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An Intimate Glimpse of Emergency Nurses at Work

Molyneux, Jacob

AJN, American Journal of Nursing: September 2020 - Volume 120 - Issue 9 - p 46-47
doi: 10.1097/01.NAJ.0000697648.35428.79
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Michelle Lyon, RN, an ED nurse at the University of Kentucky Albert B. Chandler Hospital, Lexington.

The work of nurses in the ED turns out to be inherently gripping when seen up close on film. Even the moments in between, when nothing seems to be happening. Good film editing helps. But it's primarily the people. Nursing seems to bring something essential in a person to the fore in a way sitting at a desk in an office simply doesn't. You just can't hide it from the camera and the interviewer.

On October 14, for the start of Emergency Nurses Week, the filmmaker–producer team of Carolyn Jones and Lisa Frank will release In Case of Emergency (https://incaseofemergency.film), their latest film profiling nurses (their previous films were TheAmerican Nurse, which portrayed nurses across the country, and Defining Hope, which dealt with hospice and hospice nurses).

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A child cradled in his mother's arms is straining for breath, small chest rising and falling rapidly, the mother obviously upset by her child's condition. In the film, nurse Jennifer Hanks of UnityPoint Health, Finley Hospital, Dubuque, Iowa, is seen soothing the mother's concerns and establishing a rapport with the child as she adeptly gathers assessment information and then treats the child with a nebulizer. Says Hanks, reflecting on such moments in the daily life of an ED nurse, “It's that human component that makes all the difference.”

Made with support from the Emergency Nurses Association, the film introduces us to individual nurses in EDs across the country. The filmmakers have shared photos from the shoot with AJN; we're printing five of them here (and one on our cover, of nurse Rabih Saad, RN, Ascension St. John Hospital, Detroit, as he treats a gunshot victim).

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“Your ability to care for a person in their greatest moment of need is in an emergency department,” says Cathlyn Robinson, RN, St. Joseph's University Medical Center, Paterson, New Jersey. Robinson, an articulate and confident presence quoted throughout the film, works in the “third-busiest freestanding emergency department in the country.” It's clear that for Robinson, ED nursing is a vocation. “I know the first day,” she says, “whether you're going to make it in this work.”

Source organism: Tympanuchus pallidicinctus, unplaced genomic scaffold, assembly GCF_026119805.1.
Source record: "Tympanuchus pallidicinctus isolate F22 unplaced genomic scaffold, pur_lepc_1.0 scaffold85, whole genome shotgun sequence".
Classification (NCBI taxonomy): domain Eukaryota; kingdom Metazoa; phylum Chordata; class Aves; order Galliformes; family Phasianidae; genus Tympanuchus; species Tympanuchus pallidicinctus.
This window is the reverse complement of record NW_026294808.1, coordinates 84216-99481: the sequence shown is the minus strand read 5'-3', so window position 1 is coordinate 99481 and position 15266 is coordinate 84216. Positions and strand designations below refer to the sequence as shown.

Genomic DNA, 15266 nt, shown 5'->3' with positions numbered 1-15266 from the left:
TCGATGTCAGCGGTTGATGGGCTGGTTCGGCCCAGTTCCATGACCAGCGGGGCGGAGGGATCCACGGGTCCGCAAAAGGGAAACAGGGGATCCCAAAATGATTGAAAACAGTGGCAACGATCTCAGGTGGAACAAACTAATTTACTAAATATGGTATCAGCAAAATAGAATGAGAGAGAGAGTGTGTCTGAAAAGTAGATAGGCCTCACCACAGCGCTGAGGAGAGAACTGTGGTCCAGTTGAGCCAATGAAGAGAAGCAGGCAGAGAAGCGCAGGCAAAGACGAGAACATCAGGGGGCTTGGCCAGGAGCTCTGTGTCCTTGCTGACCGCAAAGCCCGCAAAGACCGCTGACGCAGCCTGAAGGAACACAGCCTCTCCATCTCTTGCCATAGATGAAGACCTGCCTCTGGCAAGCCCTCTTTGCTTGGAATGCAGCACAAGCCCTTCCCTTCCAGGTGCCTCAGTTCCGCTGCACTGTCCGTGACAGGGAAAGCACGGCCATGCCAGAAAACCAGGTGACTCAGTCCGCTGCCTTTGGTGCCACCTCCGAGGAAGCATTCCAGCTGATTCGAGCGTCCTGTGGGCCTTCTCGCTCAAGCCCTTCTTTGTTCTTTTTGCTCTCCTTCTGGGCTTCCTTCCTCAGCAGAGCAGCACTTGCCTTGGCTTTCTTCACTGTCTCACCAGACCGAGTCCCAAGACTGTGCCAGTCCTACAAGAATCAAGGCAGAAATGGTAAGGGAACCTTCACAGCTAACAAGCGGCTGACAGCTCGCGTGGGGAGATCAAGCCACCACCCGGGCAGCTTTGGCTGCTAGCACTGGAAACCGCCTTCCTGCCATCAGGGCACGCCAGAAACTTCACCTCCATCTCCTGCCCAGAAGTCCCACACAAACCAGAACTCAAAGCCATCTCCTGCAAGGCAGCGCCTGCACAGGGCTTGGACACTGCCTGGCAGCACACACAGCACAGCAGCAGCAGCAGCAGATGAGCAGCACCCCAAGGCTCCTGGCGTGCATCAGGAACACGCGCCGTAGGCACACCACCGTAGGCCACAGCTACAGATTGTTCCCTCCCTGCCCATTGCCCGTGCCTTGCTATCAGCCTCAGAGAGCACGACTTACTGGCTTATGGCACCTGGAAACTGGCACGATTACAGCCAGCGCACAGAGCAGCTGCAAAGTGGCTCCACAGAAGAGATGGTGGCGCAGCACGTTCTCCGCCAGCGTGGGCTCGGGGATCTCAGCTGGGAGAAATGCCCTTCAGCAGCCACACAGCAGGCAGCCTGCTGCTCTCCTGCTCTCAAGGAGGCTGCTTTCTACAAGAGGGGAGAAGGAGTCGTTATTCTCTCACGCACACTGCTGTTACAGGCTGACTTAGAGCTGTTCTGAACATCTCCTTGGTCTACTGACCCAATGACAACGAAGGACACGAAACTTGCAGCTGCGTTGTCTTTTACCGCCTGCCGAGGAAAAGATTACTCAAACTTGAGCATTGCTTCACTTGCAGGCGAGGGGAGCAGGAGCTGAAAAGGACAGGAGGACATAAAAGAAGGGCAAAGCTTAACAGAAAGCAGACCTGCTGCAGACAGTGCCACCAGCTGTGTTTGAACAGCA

This film is also a portrait of our society. The theme returns like a refrain throughout: ED nurses reckon daily with the people our communities are failing, the mentally ill, substance abusers, the very old, the uninsured, and those lacking primary care. Says Cathlyn Robinson (see photo above), “If we could have caught them in the community with resources and support, then we would have been able to avoid this visit to the emergency department, and possibly a hospital admission. . . . We are kind of the catchall for people who have nowhere else to go.”

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According to the Agency for Healthcare Research and Quality, the rate of visits to the ED for mental illness/substance abuse increased over 44% from 2006 to 2014. Many ED nurses feel overwhelmed by the lack of adequate resources to respond to the increasingly urgent needs of these populations. In this photo, a woman who has attempted suicide lies on a gurney in the hallway of the ED.

COVID-19 has reminded us of what's at stake for ED nurses, and how much we depend on them. And despite the issues raised by this film, the sheer vitality of the individual nurses leaves a hopeful impression. In one poignant scene, a nurse sings a country song to a developmentally impaired man to calm his fear of needles. In another, a nurse recalls why she became a nurse. Describing time spent in the hospital as a child, she says, “The feeling that I had when the nurses took care of me, that is what I wanted to do with my life.”—Jacob Molyneux, senior editor

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A curiously pensive moment, shared with a patient: In this photo, nurse Nancy Pitcock of Texas Health Presbyterian Hospital, Dallas, works with a patient to find resources to help her with a behavioral health issue.
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